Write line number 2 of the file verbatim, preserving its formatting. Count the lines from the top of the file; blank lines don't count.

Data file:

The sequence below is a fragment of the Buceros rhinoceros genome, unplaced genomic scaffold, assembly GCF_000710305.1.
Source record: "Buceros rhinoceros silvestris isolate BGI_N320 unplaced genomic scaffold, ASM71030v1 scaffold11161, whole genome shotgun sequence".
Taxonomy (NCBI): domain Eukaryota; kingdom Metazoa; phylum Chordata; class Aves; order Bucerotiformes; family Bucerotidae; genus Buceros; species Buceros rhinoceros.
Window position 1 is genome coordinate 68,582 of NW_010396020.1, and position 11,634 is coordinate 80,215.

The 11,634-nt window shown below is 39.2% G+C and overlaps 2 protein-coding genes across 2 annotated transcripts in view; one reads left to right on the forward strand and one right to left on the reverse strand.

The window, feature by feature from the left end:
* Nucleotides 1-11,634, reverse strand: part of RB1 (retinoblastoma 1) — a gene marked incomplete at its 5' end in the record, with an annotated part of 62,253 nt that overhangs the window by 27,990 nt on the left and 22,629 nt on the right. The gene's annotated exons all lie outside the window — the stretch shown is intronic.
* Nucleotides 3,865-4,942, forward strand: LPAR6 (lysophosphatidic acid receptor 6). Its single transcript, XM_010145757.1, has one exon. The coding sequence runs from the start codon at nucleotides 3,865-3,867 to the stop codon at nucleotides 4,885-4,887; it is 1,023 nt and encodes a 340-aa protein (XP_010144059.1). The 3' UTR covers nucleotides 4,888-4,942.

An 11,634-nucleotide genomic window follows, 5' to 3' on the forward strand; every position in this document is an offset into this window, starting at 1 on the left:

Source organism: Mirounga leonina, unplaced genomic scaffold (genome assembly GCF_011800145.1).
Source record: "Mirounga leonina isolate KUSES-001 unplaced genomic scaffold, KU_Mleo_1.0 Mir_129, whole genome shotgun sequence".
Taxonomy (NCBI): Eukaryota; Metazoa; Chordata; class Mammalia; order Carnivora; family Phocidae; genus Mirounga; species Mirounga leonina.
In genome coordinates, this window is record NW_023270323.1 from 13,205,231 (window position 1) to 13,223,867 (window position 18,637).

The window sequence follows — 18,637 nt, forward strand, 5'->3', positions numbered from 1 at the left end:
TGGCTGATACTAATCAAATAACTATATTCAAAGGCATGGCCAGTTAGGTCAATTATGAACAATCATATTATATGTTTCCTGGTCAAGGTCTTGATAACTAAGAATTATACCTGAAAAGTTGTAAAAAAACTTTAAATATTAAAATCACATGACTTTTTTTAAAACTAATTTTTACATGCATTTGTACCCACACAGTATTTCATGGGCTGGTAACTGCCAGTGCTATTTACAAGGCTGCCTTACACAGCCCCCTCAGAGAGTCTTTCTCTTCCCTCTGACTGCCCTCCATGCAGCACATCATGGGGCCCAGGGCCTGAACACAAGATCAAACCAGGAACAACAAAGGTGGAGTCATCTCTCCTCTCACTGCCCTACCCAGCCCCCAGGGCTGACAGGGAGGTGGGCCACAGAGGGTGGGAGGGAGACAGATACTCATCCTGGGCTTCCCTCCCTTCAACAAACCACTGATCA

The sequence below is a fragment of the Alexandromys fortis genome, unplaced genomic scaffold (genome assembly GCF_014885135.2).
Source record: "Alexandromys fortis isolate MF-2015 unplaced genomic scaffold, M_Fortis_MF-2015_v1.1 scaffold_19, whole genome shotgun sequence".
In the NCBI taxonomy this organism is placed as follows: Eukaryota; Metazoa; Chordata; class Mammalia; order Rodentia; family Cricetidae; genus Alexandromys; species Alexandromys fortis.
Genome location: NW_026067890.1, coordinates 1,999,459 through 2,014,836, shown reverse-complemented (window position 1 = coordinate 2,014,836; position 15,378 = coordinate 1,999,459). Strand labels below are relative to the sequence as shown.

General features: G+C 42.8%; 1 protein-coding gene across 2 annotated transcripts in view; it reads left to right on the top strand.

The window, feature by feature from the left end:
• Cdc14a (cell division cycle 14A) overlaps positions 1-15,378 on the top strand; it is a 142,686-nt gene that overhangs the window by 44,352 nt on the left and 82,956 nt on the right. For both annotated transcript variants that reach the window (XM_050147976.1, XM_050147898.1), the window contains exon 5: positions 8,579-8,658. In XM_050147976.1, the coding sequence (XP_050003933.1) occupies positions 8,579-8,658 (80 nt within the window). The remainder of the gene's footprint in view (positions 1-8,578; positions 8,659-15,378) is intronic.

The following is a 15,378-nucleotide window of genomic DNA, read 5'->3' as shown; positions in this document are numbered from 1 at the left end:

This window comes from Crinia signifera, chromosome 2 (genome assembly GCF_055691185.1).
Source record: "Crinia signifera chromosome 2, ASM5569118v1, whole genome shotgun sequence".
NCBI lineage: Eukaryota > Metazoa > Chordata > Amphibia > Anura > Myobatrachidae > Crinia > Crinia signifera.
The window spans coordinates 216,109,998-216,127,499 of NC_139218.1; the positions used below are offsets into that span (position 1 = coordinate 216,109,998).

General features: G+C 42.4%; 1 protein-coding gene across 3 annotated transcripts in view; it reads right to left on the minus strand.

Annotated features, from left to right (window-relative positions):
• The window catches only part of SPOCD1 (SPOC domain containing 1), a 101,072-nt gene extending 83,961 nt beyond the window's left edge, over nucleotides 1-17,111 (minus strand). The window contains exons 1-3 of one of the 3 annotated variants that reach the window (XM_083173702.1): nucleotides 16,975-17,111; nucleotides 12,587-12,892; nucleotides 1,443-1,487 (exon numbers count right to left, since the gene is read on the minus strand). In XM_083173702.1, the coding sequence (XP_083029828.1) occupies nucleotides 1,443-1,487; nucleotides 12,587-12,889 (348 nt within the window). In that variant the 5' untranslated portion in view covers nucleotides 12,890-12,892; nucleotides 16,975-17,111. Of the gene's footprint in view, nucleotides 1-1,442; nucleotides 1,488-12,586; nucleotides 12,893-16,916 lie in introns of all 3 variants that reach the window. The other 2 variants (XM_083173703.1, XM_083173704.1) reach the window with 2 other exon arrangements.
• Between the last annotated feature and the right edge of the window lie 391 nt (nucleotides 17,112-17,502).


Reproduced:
Source record: "Buceros rhinoceros silvestris isolate BGI_N320 unplaced genomic scaffold, ASM71030v1 scaffold11161, whole genome shotgun sequence".